Monday, February 29, 2016

A New Kind of Apologist

I had the opportunity to coauthor a chapter in a book that comes out next Tuesday, March 1. The book is edited by (and the brain-child of) Sean McDowell, and is titled A New Kind of Apologist.* It includes the wisdom of quite a varied group of apologists addressing a broad range of topics, all centered around the issue of what it means to successfully and winsomely defend the truth of the Christian world- and life-view in this day and culture.

Among 27 mostly short chapters are the following... one by Brian Auten on "Apologetics and New Technologies," and one by Brett Kunkle titled "A Practical Plan to Raise Up the Next Generation." My friend Mary Jo Sharp contributed the chapter "Why More Women Should Study Apologetics." Derwin Gray offers "The Multiethnic Church: God's Living Apologetic," and Christopher Brooks shares about "The Urban Apologist." Other contributors whose names you might recognize include Jay Richards, Casey Luskin, Michael Licona, Scott Smith, and Alan Shlemon. Interspersed every once in awhile are brief interviews (J.P. Moreland, Dennis Rainey, and my friend Gavin MacFarland).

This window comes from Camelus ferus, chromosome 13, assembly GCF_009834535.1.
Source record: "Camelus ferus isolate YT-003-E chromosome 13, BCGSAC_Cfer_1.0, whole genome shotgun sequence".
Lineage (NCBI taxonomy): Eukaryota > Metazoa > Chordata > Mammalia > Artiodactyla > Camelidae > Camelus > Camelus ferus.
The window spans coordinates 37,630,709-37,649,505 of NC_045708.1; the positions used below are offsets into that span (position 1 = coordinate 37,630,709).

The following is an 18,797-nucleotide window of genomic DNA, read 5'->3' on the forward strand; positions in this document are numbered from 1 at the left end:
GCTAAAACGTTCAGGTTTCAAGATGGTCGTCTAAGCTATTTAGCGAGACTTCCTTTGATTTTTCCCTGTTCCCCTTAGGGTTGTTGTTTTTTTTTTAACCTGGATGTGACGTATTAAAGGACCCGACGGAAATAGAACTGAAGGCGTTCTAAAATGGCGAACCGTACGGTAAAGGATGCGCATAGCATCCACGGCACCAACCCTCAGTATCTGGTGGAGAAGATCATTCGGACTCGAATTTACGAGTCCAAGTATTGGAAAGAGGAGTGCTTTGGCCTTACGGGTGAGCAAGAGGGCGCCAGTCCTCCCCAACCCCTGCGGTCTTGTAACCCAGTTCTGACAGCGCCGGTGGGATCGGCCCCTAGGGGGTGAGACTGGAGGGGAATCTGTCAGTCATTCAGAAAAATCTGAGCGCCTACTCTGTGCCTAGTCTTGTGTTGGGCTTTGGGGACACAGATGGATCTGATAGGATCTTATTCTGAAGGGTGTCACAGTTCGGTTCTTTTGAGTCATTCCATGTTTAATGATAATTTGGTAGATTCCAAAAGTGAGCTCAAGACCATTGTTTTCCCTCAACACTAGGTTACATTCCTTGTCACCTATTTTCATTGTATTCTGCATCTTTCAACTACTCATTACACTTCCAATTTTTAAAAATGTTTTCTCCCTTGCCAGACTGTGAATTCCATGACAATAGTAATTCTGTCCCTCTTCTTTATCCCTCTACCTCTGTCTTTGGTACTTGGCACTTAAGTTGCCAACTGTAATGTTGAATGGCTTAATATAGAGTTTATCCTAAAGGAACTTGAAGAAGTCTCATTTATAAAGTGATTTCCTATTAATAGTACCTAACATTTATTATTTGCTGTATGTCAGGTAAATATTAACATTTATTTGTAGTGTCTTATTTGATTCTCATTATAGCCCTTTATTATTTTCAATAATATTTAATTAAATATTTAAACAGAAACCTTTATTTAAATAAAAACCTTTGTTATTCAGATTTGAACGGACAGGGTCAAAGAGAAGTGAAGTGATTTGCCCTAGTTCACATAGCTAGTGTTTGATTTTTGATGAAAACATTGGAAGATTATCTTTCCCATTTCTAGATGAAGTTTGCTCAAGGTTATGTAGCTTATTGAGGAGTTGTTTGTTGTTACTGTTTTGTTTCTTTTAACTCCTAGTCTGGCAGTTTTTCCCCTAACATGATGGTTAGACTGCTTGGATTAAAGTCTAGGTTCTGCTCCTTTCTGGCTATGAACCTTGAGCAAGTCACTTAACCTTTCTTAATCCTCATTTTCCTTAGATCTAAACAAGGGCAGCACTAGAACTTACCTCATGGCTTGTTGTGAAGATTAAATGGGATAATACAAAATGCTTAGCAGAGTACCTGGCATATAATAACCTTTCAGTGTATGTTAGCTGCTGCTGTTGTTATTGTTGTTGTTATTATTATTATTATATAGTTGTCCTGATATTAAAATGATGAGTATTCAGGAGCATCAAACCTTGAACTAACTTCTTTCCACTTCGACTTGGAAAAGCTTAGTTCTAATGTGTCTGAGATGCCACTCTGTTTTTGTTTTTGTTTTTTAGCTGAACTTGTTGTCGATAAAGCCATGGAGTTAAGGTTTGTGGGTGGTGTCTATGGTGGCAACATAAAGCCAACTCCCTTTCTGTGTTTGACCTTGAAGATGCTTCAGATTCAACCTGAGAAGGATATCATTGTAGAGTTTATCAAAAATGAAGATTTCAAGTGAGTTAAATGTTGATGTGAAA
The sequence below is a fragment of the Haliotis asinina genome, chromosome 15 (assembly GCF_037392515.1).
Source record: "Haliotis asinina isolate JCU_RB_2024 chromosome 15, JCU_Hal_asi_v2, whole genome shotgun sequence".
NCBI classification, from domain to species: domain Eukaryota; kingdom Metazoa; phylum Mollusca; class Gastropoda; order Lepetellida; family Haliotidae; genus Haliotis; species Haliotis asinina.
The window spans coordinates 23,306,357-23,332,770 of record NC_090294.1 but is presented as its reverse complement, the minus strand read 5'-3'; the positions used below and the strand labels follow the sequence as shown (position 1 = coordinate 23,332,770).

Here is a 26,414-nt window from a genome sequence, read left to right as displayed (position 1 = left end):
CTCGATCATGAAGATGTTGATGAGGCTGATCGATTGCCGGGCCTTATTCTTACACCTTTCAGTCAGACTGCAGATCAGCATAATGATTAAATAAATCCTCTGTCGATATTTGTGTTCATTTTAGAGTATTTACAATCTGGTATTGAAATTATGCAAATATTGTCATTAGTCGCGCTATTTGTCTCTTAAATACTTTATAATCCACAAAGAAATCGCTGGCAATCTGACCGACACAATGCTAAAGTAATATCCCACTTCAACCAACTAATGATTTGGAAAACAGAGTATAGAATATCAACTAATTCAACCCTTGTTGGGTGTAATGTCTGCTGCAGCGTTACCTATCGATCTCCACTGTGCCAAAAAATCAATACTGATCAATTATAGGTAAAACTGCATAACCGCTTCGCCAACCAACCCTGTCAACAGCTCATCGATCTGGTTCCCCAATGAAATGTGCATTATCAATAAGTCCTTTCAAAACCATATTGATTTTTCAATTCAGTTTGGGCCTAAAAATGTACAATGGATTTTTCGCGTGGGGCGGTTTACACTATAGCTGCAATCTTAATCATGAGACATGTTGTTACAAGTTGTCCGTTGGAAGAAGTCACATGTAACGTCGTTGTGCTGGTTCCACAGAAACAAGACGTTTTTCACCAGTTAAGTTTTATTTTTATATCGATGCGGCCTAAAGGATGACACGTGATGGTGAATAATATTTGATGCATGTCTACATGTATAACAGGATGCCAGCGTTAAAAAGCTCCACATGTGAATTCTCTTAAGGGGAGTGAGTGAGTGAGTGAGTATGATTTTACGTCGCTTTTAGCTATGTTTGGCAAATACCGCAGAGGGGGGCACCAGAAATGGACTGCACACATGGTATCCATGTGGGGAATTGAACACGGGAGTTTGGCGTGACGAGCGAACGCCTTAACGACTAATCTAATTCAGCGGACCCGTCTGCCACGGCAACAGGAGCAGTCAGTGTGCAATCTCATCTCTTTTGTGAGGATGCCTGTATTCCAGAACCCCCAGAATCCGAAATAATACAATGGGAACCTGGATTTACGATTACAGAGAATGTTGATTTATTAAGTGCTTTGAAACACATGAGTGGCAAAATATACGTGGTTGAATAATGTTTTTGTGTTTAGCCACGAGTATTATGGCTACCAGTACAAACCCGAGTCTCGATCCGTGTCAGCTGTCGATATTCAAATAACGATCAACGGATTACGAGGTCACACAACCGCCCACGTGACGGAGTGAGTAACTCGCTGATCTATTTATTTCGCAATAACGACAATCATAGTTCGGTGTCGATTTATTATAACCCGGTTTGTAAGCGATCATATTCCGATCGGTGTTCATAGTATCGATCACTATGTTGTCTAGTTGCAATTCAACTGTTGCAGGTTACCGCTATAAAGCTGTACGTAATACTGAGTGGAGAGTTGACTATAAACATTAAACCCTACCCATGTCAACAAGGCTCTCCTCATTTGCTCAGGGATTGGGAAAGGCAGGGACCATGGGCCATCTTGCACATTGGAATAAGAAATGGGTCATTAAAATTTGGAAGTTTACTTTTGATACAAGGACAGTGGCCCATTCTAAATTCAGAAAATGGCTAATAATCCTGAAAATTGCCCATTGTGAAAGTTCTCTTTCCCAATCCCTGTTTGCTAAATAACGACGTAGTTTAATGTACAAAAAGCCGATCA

As the founder of The Justice Conference, my pastor and friend Ken Wytsma was asked to write a chapter on social justice. He, in turn, invited me to collaborate with him, and the result was chapter 5, "Social Justice and a New Kind of Apologist." I highly recommend you buy the book, but through the permission of the author and publisher, I can offer the opportunity to read our chapter here.

* A New Kind of Apologist
Copyright 2016 Sean McDowell
Published by Harvest House Publishers
Eugene, Oregon 97402

Friday, February 19, 2016

Trapping Golden Eagles

We're about at the end of another winter season of trapping Golden Eagles. It was a family affair again, and the photo above is of my daughter Willow holding an adult female. The season was short, as the weather has been unseasonably warm ever since the first week of January. (Our trapping success is greatest when the birds are stressed by cold and snow.) Fortunately, we had good success in December; we deployed PTTs (platform terminal transponders, i.e., solar-recharging, satellite transmitters) on four resident adults, and caught a couple more for banding and blood lead analysis. My son Nate is producing a short film about this work--go here to learn about or to contribute to that project.